If government regulators around the world thought Big Tech was too big last year, 2021 has not changed their mind.
and Microsoft Corp.
experienced an unprecedented first half of the year financially, with $650 billion in sales. If the second half plays out as analysts currently expect, those five companies would collectively top $1.4 trillion in revenue this year, adding to a pile of profit during the pandemic that could hit $500 billion.
All five companies revealed second-quarter financial results in the past three days, reporting a combined grand total — with the emphasis on “grand” — of $75.8 billion in profit and $331.6 billion in revenue. Big Tech blew away expectations and previous performance for the first half, continuing to find phenomenal success amid a global pandemic that has driven more commerce and consumption online.
Growth for the second half of the year is currently expected to decelerate overall, but the companies’ revenue is still expected to beat both the first half’s total and last year’s second half by more than $100 billion. Estimates will change as analysts update their models, but Wall Street was looking for revenue of about $760.5 billion in the second half, based on FactSet estimates, a jump of about 21% from the year before, after 38% growth in the first half.
“There will be some moderation [in the second half], but it’s not like growth is falling off the staircase,” Wedbush Securities analyst Dan Ives told MarketWatch, adding that “digital transformation for the consumer and the enterprise is accelerating rather than moderating.”
If those projections come true, or anywhere close, the numbers would truly be staggering. The projected $1.41 trillion in revenue this year would be greater than the 2020 gross domestic product of Australia, the world’s 12th-largest economy according to World Bank figures, while profit would top $300 billion for the year and $500 billion for the two pandemic-affected calendar years of 2020 and 2021.
Continued gains from Big Tech are essential to the market at this point. The five Big Tech companies comprised 24.9% of the entire S&P 500 Index’s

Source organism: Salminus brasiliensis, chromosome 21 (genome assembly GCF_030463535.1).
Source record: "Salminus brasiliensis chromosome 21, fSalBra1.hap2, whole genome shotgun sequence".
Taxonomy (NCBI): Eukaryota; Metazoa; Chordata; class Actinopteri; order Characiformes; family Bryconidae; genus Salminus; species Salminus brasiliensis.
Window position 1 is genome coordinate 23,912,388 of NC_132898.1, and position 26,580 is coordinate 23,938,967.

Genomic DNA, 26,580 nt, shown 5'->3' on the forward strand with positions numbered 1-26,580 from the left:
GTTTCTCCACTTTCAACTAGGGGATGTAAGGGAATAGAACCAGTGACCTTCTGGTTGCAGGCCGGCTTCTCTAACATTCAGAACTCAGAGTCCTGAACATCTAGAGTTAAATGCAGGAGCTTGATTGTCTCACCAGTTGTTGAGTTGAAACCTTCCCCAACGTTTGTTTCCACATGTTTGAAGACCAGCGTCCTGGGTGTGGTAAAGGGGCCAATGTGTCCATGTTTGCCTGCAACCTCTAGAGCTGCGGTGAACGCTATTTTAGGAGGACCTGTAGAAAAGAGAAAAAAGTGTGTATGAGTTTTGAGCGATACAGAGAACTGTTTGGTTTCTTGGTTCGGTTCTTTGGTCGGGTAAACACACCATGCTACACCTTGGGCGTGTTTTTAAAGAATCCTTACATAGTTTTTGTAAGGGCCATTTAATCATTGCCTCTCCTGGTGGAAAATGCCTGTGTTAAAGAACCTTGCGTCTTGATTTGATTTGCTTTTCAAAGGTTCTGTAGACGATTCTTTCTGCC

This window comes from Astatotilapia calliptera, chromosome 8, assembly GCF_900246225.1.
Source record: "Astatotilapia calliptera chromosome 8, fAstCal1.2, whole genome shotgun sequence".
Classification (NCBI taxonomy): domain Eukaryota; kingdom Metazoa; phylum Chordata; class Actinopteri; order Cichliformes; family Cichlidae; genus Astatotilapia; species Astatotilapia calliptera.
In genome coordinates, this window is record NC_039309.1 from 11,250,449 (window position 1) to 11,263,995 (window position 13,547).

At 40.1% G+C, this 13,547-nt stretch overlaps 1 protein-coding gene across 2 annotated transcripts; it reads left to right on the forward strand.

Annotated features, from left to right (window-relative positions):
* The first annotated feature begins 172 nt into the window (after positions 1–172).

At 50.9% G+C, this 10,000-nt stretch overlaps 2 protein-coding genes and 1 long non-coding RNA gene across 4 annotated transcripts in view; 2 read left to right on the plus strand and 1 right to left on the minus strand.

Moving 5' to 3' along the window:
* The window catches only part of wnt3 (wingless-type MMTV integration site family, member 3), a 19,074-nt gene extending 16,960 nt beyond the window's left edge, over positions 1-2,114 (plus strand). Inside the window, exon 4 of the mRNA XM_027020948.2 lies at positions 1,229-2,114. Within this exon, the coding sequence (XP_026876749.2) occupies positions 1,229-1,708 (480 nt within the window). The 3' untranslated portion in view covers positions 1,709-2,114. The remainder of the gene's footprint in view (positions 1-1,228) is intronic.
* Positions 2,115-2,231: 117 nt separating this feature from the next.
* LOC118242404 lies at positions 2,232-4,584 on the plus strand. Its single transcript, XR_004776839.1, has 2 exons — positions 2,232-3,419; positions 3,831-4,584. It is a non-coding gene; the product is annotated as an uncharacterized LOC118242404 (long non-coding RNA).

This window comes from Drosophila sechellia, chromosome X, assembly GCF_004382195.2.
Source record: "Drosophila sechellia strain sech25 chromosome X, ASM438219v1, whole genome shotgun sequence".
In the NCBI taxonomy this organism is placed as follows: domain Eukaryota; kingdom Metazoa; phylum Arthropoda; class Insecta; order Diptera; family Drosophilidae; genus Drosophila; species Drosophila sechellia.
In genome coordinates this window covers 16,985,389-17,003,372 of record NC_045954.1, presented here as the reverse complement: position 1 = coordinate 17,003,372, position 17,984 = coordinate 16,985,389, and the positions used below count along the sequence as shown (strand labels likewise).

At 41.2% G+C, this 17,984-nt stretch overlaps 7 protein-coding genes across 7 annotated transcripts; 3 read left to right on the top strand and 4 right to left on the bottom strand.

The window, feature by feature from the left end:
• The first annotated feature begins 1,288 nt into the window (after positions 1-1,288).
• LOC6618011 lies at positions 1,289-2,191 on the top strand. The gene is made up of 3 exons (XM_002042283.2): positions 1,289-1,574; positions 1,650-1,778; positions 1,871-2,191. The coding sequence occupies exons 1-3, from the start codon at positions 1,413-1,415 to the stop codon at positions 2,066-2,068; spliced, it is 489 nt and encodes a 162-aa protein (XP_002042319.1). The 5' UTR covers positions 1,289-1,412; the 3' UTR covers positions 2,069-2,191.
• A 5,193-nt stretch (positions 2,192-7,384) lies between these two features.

market capitalization as of the end of Tuesday’s session, according to Dow Jones Market Data, after growing as a percentage of that index for years.
Big Tech is getting dangerously close to a mark that one investment advisor said to look out for.
“Any time a sector gets to around 30% [of the S&P], something bad happens and it will go back down,” said Brendan Connaughton, founder and managing partner of Catalyst Private Wealth. His examples: the 1930s industrial sector, oil and energy companies in the the 1970s, and when dot-com bubble burst more than 20 years ago.
“Tech was over 30% of the S&P [in the early 2000s] and we saw it blow up,” he said. “At some point, things get too weighted and they unwind themselves.”
There are reasons to think that the current tech boom may have peaked with this quarter’s results, and Apple didn’t help with its expectations. Amazon’s sales growth seemed to stall in Thursday’s report, with Chief Financial Officer Brian Olsavsky divulging “some noticeable intra-quarter changes in our revenue run rate.” While Amazon’s AWS cloud business is still going strong, Olsavsky mentioned the impact of a gradual reopening from the pandemic on the company’s overall growth rate.
“I think the impact of people getting vaccinated and getting out in the world, not only shopping offline, but also living life and getting out. It takes away from shopping time,” he said. “It’s a good phenomenon, and it’s great and we just have to appropriately gauge our run rate going forward.”
We could see similar effects across the other companies, though Microsoft appears to have few weaknesses while largely escaping any regulatory scrutiny so far. Google and Facebook are benefiting from an explosion in online-ad prices, which also helped Amazon’s burgeoning ad business, but Pinterest Inc.’s
results on Thursday suggested that users may actually be turning off their social-media apps to return to the real world. Facebook Chief Financial Officer David Wehner warned about decelerating revenue growth in the third and fourth quarter, “as we lap periods of increasingly strong growth,” though that may just be his thing.
Even without the same rapid growth rates, though, these companies have established themselves as powerhouses in important market sectors. They will continue to make astounding amounts of money from cloud computing, selling gadgets and services, and putting advertising wherever they can.
“Amazon will show some moderation, as we are coming back to restaurants and malls and shops etc., but I think the Street has underestimated the digital transformation,” bullish analyst Ives said. “We think it is $2 trillion in spending over the next decade.”
Big Tech stands to rake that cash in, but there will be a cost from regulators’ attention. Google, which has been hit with the most U.S. antitrust lawsuits, disclosed nearly $800 million in legal fees in the quarter.
With $18.5 billion in quarterly profit, though, that just seems like a reasonable cost of doing big business for Alphabet, and the rest of Big Tech.